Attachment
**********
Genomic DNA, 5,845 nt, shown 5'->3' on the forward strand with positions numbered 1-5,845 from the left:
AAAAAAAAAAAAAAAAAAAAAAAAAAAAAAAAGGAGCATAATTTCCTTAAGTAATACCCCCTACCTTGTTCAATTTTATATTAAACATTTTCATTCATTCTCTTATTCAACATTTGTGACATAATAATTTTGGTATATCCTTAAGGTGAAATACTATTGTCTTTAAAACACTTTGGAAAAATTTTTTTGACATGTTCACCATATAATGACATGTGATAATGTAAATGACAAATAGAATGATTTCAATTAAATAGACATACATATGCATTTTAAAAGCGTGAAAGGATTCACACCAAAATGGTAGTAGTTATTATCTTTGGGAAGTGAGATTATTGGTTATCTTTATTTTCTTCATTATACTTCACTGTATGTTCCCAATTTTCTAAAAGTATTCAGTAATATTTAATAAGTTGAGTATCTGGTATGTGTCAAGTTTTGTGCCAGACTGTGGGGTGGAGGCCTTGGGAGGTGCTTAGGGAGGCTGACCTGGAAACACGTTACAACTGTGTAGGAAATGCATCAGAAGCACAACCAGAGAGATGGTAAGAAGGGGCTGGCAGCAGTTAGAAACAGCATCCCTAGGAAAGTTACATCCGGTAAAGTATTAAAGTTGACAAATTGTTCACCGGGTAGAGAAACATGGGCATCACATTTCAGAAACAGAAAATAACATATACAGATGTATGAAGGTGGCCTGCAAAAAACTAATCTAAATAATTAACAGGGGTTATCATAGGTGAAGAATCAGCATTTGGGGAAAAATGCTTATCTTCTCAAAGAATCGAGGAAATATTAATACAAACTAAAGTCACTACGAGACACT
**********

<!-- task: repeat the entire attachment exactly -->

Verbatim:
Genomic DNA, 5,845 nt, shown 5'->3' on the forward strand with positions numbered 1-5,845 from the left:
AAAAAAAAAAAAAAAAAAAAAAAAAAAAAAAAGGAGCATAATTTCCTTAAGTAATACCCCCTACCTTGTTCAATTTTATATTAAACATTTTCATTCATTCTCTTATTCAACATTTGTGACATAATAATTTTGGTATATCCTTAAGGTGAAATACTATTGTCTTTAAAACACTTTGGAAAAATTTTTTTGACATGTTCACCATATAATGACATGTGATAATGTAAATGACAAATAGAATGATTTCAATTAAATAGACATACATATGCATTTTAAAAGCGTGAAAGGATTCACACCAAAATGGTAGTAGTTATTATCTTTGGGAAGTGAGATTATTGGTTATCTTTATTTTCTTCATTATACTTCACTGTATGTTCCCAATTTTCTAAAAGTATTCAGTAATATTTAATAAGTTGAGTATCTGGTATGTGTCAAGTTTTGTGCCAGACTGTGGGGTGGAGGCCTTGGGAGGTGCTTAGGGAGGCTGACCTGGAAACACGTTACAACTGTGTAGGAAATGCATCAGAAGCACAACCAGAGAGATGGTAAGAAGGGGCTGGCAGCAGTTAGAAACAGCATCCCTAGGAAAGTTACATCCGGTAAAGTATTAAAGTTGACAAATTGTTCACCGGGTAGAGAAACATGGGCATCACATTTCAGAAACAGAAAATAACATATACAGATGTATGAAGGTGGCCTGCAAAAAACTAATCTAAATAATTAACAGGGGTTATCATAGGTGAAGAATCAGCATTTGGGGAAAAATGCTTATCTTCTCAAAGAATCGAGGAAATATTAATACAAACTAAAGTCACTACGAGACACT